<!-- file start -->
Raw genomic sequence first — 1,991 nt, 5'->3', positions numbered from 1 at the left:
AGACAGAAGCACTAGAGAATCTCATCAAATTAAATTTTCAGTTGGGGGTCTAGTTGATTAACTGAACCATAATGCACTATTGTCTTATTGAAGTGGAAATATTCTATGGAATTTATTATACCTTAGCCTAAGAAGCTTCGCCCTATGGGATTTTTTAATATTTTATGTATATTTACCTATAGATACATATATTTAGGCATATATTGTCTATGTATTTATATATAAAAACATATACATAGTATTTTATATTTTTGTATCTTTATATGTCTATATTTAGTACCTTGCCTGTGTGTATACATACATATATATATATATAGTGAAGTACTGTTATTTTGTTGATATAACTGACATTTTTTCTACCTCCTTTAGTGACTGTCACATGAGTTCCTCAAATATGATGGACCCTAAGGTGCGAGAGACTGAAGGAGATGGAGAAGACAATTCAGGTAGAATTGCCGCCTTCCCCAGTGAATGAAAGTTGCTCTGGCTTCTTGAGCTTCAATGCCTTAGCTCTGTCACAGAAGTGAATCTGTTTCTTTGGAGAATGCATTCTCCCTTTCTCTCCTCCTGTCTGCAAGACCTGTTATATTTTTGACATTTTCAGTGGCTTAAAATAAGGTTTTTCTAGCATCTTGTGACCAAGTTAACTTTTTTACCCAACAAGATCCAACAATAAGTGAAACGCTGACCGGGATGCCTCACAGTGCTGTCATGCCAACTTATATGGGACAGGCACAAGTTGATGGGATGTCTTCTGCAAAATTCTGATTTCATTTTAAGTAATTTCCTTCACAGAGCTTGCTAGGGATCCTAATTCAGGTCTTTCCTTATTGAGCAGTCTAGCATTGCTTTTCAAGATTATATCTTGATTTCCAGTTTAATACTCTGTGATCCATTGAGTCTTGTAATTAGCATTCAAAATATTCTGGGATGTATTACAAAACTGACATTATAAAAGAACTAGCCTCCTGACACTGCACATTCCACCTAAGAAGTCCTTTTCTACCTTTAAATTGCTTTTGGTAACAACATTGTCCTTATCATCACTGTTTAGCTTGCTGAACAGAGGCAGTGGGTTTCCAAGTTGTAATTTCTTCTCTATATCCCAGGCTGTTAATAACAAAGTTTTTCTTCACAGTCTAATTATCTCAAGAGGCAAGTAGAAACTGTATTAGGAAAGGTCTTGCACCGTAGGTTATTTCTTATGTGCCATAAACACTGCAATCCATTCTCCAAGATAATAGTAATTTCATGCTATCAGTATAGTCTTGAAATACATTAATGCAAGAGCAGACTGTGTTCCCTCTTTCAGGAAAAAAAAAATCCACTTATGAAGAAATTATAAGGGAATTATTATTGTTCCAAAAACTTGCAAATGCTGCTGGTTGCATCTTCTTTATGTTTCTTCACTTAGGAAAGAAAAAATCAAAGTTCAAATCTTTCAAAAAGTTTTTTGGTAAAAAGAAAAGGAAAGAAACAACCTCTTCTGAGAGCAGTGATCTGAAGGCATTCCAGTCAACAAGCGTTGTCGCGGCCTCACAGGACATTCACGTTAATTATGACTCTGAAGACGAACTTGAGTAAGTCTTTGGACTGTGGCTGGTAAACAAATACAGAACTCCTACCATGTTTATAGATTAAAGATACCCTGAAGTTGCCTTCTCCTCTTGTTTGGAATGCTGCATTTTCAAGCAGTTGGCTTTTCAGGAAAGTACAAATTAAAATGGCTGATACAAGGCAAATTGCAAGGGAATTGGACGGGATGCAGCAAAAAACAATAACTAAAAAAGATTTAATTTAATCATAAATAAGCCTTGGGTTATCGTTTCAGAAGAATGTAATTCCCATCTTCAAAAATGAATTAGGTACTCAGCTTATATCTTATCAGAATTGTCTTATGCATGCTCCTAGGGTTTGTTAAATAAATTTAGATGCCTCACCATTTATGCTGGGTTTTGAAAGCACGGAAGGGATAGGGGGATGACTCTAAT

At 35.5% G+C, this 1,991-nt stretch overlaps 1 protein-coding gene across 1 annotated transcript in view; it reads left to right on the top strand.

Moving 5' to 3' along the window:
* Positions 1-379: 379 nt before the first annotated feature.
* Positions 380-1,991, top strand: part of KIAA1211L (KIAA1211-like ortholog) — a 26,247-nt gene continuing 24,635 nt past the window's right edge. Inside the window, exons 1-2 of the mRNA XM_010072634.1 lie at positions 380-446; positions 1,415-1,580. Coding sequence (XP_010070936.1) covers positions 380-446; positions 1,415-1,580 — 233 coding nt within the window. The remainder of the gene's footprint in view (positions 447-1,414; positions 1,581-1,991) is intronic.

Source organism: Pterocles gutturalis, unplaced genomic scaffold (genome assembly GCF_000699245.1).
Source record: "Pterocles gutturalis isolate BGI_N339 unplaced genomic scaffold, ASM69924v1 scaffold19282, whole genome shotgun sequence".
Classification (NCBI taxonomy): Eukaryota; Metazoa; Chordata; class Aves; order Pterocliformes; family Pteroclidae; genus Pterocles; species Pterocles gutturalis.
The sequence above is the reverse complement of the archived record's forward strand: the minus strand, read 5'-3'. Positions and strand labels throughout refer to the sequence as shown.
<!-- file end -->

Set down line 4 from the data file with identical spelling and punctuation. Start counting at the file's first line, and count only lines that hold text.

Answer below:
Moving 5' to 3' along the window: